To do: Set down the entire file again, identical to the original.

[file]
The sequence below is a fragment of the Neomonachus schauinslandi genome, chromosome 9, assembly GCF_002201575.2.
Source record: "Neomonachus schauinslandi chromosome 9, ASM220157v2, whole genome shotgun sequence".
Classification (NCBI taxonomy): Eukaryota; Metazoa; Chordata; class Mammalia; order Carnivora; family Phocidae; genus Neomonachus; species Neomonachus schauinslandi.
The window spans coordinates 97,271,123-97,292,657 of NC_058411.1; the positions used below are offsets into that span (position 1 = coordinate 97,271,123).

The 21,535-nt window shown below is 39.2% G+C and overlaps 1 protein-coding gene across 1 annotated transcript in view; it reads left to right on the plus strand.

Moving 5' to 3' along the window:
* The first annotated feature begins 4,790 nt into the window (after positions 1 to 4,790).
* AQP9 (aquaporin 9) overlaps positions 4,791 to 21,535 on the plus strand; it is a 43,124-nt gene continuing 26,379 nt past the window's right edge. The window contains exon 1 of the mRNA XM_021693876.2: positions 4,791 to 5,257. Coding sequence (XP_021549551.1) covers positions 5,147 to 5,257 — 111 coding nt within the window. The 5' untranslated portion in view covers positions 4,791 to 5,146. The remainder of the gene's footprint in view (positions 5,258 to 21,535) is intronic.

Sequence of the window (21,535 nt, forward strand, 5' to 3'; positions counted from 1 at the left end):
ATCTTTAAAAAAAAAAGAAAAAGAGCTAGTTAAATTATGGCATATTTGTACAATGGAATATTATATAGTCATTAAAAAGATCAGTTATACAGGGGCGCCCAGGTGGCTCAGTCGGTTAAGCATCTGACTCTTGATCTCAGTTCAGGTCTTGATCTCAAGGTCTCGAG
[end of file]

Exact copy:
The sequence below is a fragment of the Neomonachus schauinslandi genome, chromosome 9, assembly GCF_002201575.2.
Source record: "Neomonachus schauinslandi chromosome 9, ASM220157v2, whole genome shotgun sequence".
Classification (NCBI taxonomy): Eukaryota; Metazoa; Chordata; class Mammalia; order Carnivora; family Phocidae; genus Neomonachus; species Neomonachus schauinslandi.
The window spans coordinates 97,271,123-97,292,657 of NC_058411.1; the positions used below are offsets into that span (position 1 = coordinate 97,271,123).

The 21,535-nt window shown below is 39.2% G+C and overlaps 1 protein-coding gene across 1 annotated transcript in view; it reads left to right on the plus strand.

Moving 5' to 3' along the window:
* The first annotated feature begins 4,790 nt into the window (after positions 1 to 4,790).
* AQP9 (aquaporin 9) overlaps positions 4,791 to 21,535 on the plus strand; it is a 43,124-nt gene continuing 26,379 nt past the window's right edge. The window contains exon 1 of the mRNA XM_021693876.2: positions 4,791 to 5,257. Coding sequence (XP_021549551.1) covers positions 5,147 to 5,257 — 111 coding nt within the window. The 5' untranslated portion in view covers positions 4,791 to 5,146. The remainder of the gene's footprint in view (positions 5,258 to 21,535) is intronic.

Sequence of the window (21,535 nt, forward strand, 5' to 3'; positions counted from 1 at the left end):
ATCTTTAAAAAAAAAAGAAAAAGAGCTAGTTAAATTATGGCATATTTGTACAATGGAATATTATATAGTCATTAAAAAGATCAGTTATACAGGGGCGCCCAGGTGGCTCAGTCGGTTAAGCATCTGACTCTTGATCTCAGTTCAGGTCTTGATCTCAAGGTCTCGAG